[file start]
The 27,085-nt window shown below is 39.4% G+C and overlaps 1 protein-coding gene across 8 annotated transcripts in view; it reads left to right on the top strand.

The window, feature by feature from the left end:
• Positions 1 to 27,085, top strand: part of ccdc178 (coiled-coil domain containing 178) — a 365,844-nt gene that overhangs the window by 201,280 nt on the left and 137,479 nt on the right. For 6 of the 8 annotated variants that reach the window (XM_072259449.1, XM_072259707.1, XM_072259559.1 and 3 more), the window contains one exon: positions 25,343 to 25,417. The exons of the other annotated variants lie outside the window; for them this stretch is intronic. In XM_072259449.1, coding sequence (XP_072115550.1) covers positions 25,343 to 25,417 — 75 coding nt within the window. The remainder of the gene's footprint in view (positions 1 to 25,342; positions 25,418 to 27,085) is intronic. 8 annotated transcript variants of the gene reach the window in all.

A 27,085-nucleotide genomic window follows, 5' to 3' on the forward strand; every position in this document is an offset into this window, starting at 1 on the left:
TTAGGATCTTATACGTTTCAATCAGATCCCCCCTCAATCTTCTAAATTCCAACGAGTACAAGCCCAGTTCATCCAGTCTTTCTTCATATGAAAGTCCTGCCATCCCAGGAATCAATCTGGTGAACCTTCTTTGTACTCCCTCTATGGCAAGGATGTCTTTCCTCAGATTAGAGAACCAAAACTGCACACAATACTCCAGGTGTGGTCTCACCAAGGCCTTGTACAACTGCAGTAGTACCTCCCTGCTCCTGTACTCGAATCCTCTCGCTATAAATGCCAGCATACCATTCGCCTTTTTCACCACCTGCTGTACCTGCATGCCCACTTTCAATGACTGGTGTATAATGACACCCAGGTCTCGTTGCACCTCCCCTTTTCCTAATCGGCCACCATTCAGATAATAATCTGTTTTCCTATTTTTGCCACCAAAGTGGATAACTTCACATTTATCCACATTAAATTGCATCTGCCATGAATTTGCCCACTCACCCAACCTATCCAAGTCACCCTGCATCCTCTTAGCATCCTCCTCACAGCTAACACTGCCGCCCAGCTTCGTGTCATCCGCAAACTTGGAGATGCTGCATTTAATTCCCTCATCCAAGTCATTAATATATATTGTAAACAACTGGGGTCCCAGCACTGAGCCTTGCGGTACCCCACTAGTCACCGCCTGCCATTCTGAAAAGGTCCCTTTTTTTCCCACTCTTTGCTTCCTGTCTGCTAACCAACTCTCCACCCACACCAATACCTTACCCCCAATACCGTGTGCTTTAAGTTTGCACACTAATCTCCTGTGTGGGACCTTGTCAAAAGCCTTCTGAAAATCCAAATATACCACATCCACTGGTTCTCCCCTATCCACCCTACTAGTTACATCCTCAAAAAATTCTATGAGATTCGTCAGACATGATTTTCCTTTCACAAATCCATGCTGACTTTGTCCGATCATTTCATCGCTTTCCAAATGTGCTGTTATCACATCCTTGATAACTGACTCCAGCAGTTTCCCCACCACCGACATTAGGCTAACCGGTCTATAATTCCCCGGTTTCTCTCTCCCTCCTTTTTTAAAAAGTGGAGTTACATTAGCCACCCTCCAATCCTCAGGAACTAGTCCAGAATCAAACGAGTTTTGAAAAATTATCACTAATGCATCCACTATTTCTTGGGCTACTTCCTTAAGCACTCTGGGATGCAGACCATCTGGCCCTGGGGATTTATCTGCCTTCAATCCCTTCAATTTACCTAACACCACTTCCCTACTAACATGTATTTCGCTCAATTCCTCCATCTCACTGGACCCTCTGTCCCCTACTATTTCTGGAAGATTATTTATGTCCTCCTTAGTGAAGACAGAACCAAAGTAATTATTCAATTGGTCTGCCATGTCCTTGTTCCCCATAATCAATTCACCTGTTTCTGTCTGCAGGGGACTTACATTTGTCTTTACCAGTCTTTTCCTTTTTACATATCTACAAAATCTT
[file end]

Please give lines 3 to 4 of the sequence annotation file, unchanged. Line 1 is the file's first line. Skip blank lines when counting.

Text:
• Positions 1 to 27,085, top strand: part of ccdc178 (coiled-coil domain containing 178) — a 365,844-nt gene that overhangs the window by 201,280 nt on the left and 137,479 nt on the right. For 6 of the 8 annotated variants that reach the window (XM_072259449.1, XM_072259707.1, XM_072259559.1 and 3 more), the window contains one exon: positions 25,343 to 25,417. The exons of the other annotated variants lie outside the window; for them this stretch is intronic. In XM_072259449.1, coding sequence (XP_072115550.1) covers positions 25,343 to 25,417 — 75 coding nt within the window. The remainder of the gene's footprint in view (positions 1 to 25,342; positions 25,418 to 27,085) is intronic. 8 annotated transcript variants of the gene reach the window in all.

A 27,085-nucleotide genomic window follows, 5' to 3' on the forward strand; every position in this document is an offset into this window, starting at 1 on the left: